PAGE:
While using biochar as a method of carbon capture is a new concept, using it as a soil “amendment” for better crop yields has ancient roots. There is historical evidence that pre-Columbian inhabitants of the Amazon used biochar to create what is now known as the “terra preta dos indios” or “black earth of the Indians”, creating an almost magically productive soil found along many banks of the amazon and its tributaries.
There is substantial modern evidence that adding char to soil increases soil health and productivity. The increase in soil health is due not its chemical properties, but its physical ability to act as a biological buffer. These include:
- The ability to absorb and slowly release water into the soil
- The slow release of mineral content and decreased nutrient run-off
- Adding to the number of microorganisms in the soil by providing a habitat for them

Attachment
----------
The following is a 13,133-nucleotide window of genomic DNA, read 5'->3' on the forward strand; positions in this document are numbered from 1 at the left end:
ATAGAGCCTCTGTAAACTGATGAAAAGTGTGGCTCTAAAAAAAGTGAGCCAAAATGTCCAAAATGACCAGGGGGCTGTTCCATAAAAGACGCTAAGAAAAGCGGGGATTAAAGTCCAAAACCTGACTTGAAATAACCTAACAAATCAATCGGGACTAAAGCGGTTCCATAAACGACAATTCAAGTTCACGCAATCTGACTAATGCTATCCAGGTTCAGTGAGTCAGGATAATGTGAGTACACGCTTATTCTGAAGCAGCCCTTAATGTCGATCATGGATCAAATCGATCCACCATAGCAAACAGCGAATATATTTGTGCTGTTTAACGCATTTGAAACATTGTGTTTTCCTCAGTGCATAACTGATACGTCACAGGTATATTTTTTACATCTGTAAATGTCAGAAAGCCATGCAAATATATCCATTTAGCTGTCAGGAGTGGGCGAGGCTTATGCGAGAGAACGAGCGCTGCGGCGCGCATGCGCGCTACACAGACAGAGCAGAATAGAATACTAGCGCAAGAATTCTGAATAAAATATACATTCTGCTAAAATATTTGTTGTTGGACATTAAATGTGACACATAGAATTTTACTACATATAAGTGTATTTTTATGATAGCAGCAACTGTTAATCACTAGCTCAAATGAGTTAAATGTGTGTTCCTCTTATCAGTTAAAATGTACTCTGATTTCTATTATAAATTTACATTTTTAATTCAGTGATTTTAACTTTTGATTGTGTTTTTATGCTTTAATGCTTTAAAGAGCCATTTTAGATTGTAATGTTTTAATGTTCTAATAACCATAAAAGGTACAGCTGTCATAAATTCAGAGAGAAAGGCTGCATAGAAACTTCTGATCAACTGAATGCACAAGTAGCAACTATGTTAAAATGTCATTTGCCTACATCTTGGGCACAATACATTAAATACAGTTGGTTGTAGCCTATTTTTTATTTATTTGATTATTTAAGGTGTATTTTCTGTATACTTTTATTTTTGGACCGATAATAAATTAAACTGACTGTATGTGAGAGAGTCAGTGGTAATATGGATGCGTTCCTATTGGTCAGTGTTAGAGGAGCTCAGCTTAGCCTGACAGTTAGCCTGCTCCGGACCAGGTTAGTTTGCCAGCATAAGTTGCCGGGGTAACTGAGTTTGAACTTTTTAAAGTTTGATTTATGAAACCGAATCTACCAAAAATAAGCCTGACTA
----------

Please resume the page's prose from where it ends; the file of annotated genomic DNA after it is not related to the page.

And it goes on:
In order to create biochar with these properties, our organization is following the research and recommendations created by the IBI Biochar Standards as set by International Biochar Initiative (IBI).
The IBI also gives instructions to create biochar that is:
- Free of toxins and follows strict guidelines for purity
- Has been tested to the effects on agricultural yields
- Has evidence to predict the speed with which carbon breaks down in the soil (the rate of recalcitrance)
Because of the logistics of the materials management of both biomass feedstock and biochar, the system will be most efficient when the biochar is used near the location where the crops it were first grown. Since the nutrients it contains came from that soil, it should be an effective way of restoring the same soil’s viability. Our organization will continue to work in both the lab and the field to explore the potential of this carbon-sequestering product of gasification.